There were 29.48 million people in employment aged 16 and over, up 201,000 on the quarter.
The unemployment rate was 8.0% of the economically active population, down 0.2% on the quarter. There were 2.56 million unemployed people, down 46,000 on the quarter.
The inactivity rate for those aged from 16 to 64 was 22.6%, down 0.3 on the quarter. There were 9.10 million economically inactive people aged from 16 to 64, down 117,000 on the quarter.
The statistics mirror research carried out by recruiter Reed.
Cathy Dyos, regional managing director at Reed, explains: "Reed's latest figures show numbers of permanent jobs taken during July are up 15% month on month and flat year on year. This boost has been seen across many sectors, but driven in particular by property and construction (23%) and technology (21%), which have seen large monthly increases. Additionally, education (33%) and retail (9%) sectors have seen growth when compared to July 2011.
"It's positive news that the permanent jobs market is faring so well, as some experts speculated that last month's boost to employment was due to a temporary impact of the Olympics. This rise could be a sign that employers are feeling more confident to actively invest in the future of their business or perhaps it is being driven by necessity, with employers looking for specific skill sets.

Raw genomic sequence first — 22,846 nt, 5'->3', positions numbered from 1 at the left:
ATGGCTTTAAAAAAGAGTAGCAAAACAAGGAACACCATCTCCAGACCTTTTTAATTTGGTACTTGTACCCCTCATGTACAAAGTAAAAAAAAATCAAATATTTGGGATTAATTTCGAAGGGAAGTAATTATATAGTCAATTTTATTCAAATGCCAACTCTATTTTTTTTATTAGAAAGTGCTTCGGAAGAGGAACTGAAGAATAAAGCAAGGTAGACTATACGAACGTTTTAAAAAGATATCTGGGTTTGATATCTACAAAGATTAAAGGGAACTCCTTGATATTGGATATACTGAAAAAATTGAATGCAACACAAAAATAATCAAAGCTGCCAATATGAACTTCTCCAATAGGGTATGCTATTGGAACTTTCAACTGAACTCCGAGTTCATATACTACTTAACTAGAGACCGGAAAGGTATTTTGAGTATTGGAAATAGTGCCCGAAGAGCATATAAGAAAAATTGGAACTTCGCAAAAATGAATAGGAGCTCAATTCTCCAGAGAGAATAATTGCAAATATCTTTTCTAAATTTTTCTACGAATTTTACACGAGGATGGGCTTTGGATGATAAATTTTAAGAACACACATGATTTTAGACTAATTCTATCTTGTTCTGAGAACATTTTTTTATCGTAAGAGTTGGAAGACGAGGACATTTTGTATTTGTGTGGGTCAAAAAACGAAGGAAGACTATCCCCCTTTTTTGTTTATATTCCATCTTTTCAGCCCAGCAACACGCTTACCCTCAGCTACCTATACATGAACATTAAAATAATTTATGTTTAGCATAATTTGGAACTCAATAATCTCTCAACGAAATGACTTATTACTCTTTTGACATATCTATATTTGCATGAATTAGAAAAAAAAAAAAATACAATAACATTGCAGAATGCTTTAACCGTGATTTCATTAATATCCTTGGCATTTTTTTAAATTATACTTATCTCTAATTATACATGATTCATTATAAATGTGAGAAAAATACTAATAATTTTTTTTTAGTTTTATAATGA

"Confidence is a major driver of economic growth and perhaps businesses are harnessing the boost from positive data and the feel good factor that has spread across the country.
"The latest Reed Job Index, which tracks numbers of job opportunities in the UK, also reinforces this outlook. July jobs growth was well ahead of the same period in 2011, with new vacancies increasing by an impressive 13% year on year and the majority of the nation's employment sectors (68%) showing significantly more job opportunities than in June.
"All in all, these figures paint a very encouraging picture for the upcoming state of the UK's employment market."
According to the ONS, total pay (including bonuses) rose by 1.6% on a year earlier, up 0.1 on the three months to May 2012. Regular pay (excluding bonuses) rose by 1.8% on a year earlier, unchanged on the three months to May 2012.